In the summer of 1961, Plath and Hughes sublet their Primrose Hill flat and moved to Court Green, a thatched house in rural Devon. Their tenants in London were another literary couple, David and Assia Wevill, who visited Devon in late May. Plath almost immediately sensed the mutual attraction between Hughes and Assia, a glamorous, vivacious Jew who had been married twice before. (“It was cruelly unfortunate that the one woman Sylvia envied for her appearance should happen to get tangled up in my departure,” Hughes wrote to his brother.) Olwyn says that a friend of Assia’s phoned Plath to tell her that she had been betrayed. According to one rumor, Assia herself made the call, disguising her voice as a man’s, and Plath inferred the rest. Others say that Assia asked a male friend to do the deed. (Two poems recall the moment: Hughes’s ominous “Do Not Pick up the Telephone” and Plath’s anguished “Words Heard, by Accident, over the Phone.”) At any rate, when Plath confronted him, Hughes confessed his attraction to Assia and left. Hughes went to London to sleep with her the next day.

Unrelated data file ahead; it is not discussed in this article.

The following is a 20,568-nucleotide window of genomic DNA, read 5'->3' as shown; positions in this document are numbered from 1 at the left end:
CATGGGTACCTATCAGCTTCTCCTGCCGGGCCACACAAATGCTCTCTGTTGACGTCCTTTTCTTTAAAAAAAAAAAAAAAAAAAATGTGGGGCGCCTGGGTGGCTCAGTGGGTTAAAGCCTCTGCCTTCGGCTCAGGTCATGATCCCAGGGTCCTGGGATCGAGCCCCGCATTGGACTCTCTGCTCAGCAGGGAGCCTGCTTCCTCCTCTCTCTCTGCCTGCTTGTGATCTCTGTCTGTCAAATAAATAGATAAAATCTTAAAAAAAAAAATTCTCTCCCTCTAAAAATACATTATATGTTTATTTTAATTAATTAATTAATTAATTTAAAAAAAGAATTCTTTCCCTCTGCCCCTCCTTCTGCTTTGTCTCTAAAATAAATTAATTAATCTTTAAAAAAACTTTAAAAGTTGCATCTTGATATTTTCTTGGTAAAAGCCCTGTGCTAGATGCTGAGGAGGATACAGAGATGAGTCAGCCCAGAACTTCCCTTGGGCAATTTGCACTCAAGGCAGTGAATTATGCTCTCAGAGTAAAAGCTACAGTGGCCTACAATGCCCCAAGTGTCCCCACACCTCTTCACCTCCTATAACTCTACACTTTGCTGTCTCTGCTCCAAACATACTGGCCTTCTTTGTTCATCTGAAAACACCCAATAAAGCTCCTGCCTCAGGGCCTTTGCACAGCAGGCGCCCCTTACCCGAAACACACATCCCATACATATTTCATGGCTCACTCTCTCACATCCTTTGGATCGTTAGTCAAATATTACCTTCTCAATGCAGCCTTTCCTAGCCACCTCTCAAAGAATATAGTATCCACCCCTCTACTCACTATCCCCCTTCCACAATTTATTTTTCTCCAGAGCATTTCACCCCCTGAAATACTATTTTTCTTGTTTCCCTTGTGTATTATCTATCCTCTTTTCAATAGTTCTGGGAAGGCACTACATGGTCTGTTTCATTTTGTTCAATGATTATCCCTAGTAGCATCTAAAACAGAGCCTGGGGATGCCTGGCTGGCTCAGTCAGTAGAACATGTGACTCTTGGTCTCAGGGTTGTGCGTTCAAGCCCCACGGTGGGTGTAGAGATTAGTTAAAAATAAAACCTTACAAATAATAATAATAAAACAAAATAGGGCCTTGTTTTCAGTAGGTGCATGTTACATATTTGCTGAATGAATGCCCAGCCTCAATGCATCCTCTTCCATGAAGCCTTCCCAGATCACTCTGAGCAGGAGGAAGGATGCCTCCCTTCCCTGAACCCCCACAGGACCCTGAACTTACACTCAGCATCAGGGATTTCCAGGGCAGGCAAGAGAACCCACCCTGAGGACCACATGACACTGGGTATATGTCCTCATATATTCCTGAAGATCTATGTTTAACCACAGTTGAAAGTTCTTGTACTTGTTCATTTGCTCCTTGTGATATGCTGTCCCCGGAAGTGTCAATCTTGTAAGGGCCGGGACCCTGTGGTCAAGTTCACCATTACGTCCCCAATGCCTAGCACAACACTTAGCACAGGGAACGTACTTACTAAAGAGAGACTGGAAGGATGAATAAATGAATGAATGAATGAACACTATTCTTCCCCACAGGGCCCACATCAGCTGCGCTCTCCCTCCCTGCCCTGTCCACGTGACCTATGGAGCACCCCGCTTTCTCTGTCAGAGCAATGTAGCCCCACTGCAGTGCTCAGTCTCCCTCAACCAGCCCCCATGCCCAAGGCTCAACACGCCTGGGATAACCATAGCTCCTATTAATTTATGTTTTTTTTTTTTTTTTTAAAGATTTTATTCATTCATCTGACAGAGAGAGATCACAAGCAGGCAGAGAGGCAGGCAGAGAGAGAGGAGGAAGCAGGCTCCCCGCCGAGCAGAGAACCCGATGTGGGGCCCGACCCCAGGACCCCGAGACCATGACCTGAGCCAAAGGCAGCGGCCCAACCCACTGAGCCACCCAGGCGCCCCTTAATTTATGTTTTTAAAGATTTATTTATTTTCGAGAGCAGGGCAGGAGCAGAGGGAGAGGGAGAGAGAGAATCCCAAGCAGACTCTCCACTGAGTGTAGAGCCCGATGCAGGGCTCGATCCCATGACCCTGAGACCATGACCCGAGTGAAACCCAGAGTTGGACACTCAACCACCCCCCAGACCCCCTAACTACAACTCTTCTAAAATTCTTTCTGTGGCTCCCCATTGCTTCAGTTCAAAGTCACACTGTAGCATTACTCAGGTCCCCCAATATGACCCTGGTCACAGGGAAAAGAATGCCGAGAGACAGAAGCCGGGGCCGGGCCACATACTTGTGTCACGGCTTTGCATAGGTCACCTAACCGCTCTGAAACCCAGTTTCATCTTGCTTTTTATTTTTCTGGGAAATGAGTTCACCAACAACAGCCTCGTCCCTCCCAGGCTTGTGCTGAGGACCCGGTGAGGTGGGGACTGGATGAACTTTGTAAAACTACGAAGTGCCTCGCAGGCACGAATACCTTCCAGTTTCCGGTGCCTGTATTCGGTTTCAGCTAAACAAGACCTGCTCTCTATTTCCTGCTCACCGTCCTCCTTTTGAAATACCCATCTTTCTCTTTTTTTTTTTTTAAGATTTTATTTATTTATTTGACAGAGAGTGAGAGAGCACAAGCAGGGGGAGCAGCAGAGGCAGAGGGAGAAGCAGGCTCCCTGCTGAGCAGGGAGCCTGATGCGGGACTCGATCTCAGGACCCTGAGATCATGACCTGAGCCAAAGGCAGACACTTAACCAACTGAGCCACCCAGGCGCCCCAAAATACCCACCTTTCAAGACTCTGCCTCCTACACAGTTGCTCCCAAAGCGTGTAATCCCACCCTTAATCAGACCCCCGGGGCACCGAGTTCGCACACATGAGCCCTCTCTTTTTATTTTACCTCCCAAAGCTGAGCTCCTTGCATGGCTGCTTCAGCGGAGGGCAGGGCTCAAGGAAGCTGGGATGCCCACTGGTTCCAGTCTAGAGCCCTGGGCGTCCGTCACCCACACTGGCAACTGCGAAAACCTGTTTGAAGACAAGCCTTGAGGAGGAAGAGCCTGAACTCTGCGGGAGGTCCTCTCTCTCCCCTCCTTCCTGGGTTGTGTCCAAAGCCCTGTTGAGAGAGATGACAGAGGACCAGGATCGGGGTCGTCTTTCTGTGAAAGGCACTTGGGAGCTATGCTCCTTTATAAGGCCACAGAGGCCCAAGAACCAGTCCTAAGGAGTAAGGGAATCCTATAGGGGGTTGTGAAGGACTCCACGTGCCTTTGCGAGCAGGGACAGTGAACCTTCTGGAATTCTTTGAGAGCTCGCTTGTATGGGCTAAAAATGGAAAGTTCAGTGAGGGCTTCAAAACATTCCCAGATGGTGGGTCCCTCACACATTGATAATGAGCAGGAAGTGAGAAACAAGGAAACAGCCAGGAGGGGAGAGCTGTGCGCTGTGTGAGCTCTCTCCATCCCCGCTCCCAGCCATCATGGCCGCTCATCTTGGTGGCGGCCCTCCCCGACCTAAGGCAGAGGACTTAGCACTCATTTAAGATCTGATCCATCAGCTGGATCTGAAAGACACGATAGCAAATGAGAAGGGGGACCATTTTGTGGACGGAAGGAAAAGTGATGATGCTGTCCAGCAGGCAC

During the last seven months of her life, on her own and wildly angry at her husband, Plath wrote her best poems, which would be published posthumously, in 1965, as Ariel. For his part, Hughes seemed to feel more relief than regret in the first months of the separation, though he later claimed that he’d tried to reconcile with her. (Olwyn, characteristically, accuses Plath of being unforgiving.) Whatever the case may be, a rapprochement could not have gotten very far under the circumstances. Hughes was still seeing Wevill, and Plath was still infuriated and hurt. One theory has it that Plath was driven to suicide after learning that Wevill was pregnant with Hughes’s child. (Wevill had an abortion after Plath’s death; she and Hughes had a daughter, Shura, in 1965.) Yet on the February night that Plath killed herself, Hughes was in bed not with Wevill but with one Susan Alliston, another poet. After Plath died, he broke things off with Alliston in order to “try” with Wevill, but by the following Christmas he’d revived the affair, all the while assuring Wevill that Alliston was “out.” He blamed Alliston and her friend Tasha Hollis for telling people that he was spending every weekend with them, although it seems he was doing exactly that. “Assia Assia Assia — you’re always telling me to believe you why don’t you believe me,” he wrote. “I love you & as far as I’m concerned no other women exist.”